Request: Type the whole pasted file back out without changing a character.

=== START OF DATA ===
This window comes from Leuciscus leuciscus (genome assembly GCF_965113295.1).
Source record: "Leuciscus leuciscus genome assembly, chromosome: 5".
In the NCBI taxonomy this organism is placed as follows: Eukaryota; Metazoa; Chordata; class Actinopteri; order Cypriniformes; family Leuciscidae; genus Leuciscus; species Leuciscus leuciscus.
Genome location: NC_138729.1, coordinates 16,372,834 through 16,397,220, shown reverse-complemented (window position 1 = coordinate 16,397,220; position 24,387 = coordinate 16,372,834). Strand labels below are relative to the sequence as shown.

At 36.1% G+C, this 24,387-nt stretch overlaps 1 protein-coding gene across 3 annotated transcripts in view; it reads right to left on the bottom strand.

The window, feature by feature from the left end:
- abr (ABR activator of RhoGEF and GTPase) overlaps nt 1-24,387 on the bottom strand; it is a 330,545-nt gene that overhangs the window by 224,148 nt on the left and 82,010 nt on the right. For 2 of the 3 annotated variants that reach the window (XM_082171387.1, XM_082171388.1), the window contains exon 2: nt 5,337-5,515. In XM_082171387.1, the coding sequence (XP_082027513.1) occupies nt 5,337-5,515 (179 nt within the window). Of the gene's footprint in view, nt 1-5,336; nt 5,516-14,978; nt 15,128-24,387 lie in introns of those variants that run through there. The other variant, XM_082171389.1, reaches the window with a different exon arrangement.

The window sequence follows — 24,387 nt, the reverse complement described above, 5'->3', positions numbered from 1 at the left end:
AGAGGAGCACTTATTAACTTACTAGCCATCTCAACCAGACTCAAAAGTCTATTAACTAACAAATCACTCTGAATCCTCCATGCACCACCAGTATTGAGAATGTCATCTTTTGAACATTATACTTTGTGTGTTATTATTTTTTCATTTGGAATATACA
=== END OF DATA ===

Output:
This window comes from Leuciscus leuciscus (genome assembly GCF_965113295.1).
Source record: "Leuciscus leuciscus genome assembly, chromosome: 5".
In the NCBI taxonomy this organism is placed as follows: Eukaryota; Metazoa; Chordata; class Actinopteri; order Cypriniformes; family Leuciscidae; genus Leuciscus; species Leuciscus leuciscus.
Genome location: NC_138729.1, coordinates 16,372,834 through 16,397,220, shown reverse-complemented (window position 1 = coordinate 16,397,220; position 24,387 = coordinate 16,372,834). Strand labels below are relative to the sequence as shown.

At 36.1% G+C, this 24,387-nt stretch overlaps 1 protein-coding gene across 3 annotated transcripts in view; it reads right to left on the bottom strand.

The window, feature by feature from the left end:
- abr (ABR activator of RhoGEF and GTPase) overlaps nt 1-24,387 on the bottom strand; it is a 330,545-nt gene that overhangs the window by 224,148 nt on the left and 82,010 nt on the right. For 2 of the 3 annotated variants that reach the window (XM_082171387.1, XM_082171388.1), the window contains exon 2: nt 5,337-5,515. In XM_082171387.1, the coding sequence (XP_082027513.1) occupies nt 5,337-5,515 (179 nt within the window). Of the gene's footprint in view, nt 1-5,336; nt 5,516-14,978; nt 15,128-24,387 lie in introns of those variants that run through there. The other variant, XM_082171389.1, reaches the window with a different exon arrangement.

The window sequence follows — 24,387 nt, the reverse complement described above, 5'->3', positions numbered from 1 at the left end:
AGAGGAGCACTTATTAACTTACTAGCCATCTCAACCAGACTCAAAAGTCTATTAACTAACAAATCACTCTGAATCCTCCATGCACCACCAGTATTGAGAATGTCATCTTTTGAACATTATACTTTGTGTGTTATTATTTTTTCATTTGGAATATACA